Lipiński was born in Radzyń Podlaski. In 1810 he became the first violin and two years later the conductor of the opera orchestra at Lwów (now Lviv, Ukraine). In 1817 he went to Italy in the hope of hearing Niccolò Paganini. The two met in Milan, met daily to play, and even performed two concerts together in April 1818, which added immensely to Lipiński's reputation. Paganini dedicated his Burlesque Variations on "La Carnaval de Venise", Op. 10 for unaccompanied violin to Lipiński. Later, in 1827, Lipiński returned the honour by dedicating his "Three Caprices for Violin" to Paganini.
In 1818 on his return to Germany he stopped in Trieste to receive instruction from Dr Mazzurana, a very elderly former pupil of Giuseppe Tartini; Mazzurana was ninety years old, and could no longer play himself, but gave his criticism of Lipiński's performance of one of Tartini's sonatas. During that time, he also performed concerts together with the Polish pianist and composer Maria Agata Szymanowska.
In 1820 he travelled to Berlin where he met Louis Spohr, and to Russia. In 1829 he went to Warsaw, and played a series of concerts with Paganini that summer that were attended by the nineteen-year-old Frédéric Chopin. However, a rivalry developed between Lipiński and Paganini which destroyed their friendship. Thereafter, whenever Paganini was asked who the greatest violinist was, he would say "I don't know who the greatest is, but Lipiński is certainly the second greatest".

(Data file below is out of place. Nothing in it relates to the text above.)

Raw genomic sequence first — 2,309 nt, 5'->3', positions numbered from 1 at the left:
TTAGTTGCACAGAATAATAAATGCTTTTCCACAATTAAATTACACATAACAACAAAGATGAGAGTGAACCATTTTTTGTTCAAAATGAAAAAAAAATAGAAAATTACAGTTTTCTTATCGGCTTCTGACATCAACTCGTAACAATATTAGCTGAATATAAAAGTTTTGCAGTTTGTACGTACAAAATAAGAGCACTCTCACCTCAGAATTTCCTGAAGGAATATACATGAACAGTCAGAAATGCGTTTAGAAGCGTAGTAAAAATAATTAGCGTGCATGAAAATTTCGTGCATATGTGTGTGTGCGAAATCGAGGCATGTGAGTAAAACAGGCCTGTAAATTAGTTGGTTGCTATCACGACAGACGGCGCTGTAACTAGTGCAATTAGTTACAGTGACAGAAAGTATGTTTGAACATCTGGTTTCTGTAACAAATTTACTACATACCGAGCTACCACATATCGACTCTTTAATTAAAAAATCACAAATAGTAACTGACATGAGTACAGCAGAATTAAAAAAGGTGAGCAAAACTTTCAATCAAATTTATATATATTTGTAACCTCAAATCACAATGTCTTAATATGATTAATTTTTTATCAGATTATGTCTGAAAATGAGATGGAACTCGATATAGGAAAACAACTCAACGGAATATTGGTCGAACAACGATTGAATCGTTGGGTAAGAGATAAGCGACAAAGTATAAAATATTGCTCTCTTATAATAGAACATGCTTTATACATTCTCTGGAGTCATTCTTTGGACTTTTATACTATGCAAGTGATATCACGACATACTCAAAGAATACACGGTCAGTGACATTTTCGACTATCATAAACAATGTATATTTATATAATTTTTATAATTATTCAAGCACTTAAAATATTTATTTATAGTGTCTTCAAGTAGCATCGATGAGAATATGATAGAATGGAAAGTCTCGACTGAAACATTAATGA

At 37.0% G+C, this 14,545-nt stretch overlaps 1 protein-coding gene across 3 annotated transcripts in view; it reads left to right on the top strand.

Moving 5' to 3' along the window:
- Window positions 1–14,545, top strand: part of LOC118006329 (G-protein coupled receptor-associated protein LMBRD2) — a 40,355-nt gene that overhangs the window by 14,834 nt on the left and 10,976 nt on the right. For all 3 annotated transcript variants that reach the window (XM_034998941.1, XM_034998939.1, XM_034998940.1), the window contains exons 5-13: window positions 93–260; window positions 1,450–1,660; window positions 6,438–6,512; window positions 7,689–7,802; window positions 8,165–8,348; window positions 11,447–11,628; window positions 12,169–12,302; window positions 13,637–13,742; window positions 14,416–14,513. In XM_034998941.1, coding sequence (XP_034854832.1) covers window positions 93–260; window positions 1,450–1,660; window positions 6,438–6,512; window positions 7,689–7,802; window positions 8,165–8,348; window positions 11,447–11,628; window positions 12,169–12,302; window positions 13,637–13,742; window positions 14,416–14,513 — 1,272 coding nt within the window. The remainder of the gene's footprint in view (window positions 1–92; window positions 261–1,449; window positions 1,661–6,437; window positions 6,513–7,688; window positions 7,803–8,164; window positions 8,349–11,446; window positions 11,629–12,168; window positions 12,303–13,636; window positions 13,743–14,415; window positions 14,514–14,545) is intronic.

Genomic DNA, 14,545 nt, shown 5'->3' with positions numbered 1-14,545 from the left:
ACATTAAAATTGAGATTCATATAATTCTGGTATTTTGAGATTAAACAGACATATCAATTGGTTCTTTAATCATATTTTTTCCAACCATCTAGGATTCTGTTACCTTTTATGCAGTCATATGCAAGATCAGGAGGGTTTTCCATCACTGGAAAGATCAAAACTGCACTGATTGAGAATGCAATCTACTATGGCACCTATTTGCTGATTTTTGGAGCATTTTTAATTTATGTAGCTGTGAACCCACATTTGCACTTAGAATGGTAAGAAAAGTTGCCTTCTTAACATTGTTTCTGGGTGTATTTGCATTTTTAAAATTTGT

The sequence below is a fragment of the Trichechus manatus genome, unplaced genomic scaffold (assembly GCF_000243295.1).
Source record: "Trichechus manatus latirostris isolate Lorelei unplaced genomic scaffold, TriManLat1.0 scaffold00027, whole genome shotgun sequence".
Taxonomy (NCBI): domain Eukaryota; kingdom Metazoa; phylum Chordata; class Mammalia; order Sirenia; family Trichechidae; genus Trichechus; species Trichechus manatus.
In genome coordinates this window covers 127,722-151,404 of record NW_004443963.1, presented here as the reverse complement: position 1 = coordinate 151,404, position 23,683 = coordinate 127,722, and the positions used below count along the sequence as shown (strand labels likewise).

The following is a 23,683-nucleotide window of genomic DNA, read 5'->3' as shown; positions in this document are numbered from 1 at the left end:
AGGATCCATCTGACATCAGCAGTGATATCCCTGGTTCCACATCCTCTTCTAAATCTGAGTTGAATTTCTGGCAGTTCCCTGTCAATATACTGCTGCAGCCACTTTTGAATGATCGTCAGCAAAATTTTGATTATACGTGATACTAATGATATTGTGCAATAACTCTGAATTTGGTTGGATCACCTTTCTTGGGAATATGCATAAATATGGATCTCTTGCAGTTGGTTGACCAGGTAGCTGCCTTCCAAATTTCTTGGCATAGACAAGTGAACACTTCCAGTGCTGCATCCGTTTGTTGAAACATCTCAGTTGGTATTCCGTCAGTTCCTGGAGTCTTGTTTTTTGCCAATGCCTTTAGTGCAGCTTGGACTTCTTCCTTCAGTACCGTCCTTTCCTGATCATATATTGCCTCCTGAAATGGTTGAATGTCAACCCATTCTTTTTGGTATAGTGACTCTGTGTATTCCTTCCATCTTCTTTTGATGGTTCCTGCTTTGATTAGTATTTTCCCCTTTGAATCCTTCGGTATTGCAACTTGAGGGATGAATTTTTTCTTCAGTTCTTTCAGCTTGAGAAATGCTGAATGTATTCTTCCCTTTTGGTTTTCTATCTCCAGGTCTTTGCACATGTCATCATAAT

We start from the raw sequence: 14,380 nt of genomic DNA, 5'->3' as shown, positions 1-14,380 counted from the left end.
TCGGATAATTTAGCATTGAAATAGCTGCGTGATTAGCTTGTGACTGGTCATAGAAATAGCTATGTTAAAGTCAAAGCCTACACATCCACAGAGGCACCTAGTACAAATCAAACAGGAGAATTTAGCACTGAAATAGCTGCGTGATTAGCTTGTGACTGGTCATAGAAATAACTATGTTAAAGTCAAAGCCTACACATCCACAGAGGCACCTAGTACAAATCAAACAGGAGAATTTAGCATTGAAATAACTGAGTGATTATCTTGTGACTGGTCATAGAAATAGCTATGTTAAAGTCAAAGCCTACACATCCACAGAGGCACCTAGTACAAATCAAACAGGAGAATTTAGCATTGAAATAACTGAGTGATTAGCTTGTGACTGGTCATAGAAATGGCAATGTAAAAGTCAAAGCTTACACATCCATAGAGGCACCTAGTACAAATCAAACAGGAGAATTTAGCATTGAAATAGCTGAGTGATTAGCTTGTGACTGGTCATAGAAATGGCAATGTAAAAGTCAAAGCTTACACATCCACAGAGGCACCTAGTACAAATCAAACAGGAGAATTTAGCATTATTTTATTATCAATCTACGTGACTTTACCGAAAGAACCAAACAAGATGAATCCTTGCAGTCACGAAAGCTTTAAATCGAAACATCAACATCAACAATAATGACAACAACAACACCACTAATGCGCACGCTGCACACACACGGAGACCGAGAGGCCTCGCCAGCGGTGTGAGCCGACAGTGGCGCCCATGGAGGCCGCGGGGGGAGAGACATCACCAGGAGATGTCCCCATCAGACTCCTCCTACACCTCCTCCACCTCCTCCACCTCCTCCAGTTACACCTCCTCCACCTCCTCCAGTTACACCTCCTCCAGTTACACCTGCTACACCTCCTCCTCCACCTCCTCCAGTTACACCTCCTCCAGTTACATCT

In 1836 he visited England and played his Military Concerto with the Royal Philharmonic Orchestra. In June 1839 he received a double appointment in Dresden, as concertmaster of the Royal Oratory and kapellmeister at the court chapel. With his Dresden duties, he ceased touring as a virtuoso, but concentrated on chamber music, with a special devotion to the string quartets of Beethoven. Here he also gave a joint recital with Liszt, performing Beethoven's Kreutzer Sonata.
He developed a great reputation as the only serious rival to Paganini. Wieniawski dedicated his Polonaise Brilliante in D to Lipiński. He retired with a pension in 1861, and died in village Virlov (Ternopil region, Ukraine).
His compositions, long forgotten but now beginning to be recorded, included four violin concertos, as well as studies, polonaises, rondos, variations, capriccios. He wrote three symphonies. His adaptation, with some of his own original music interpolated, of Ferdinand Kauer's Donauweibchen was played every season at Lwow for nearly thirty years from 1814, but the music is now lost.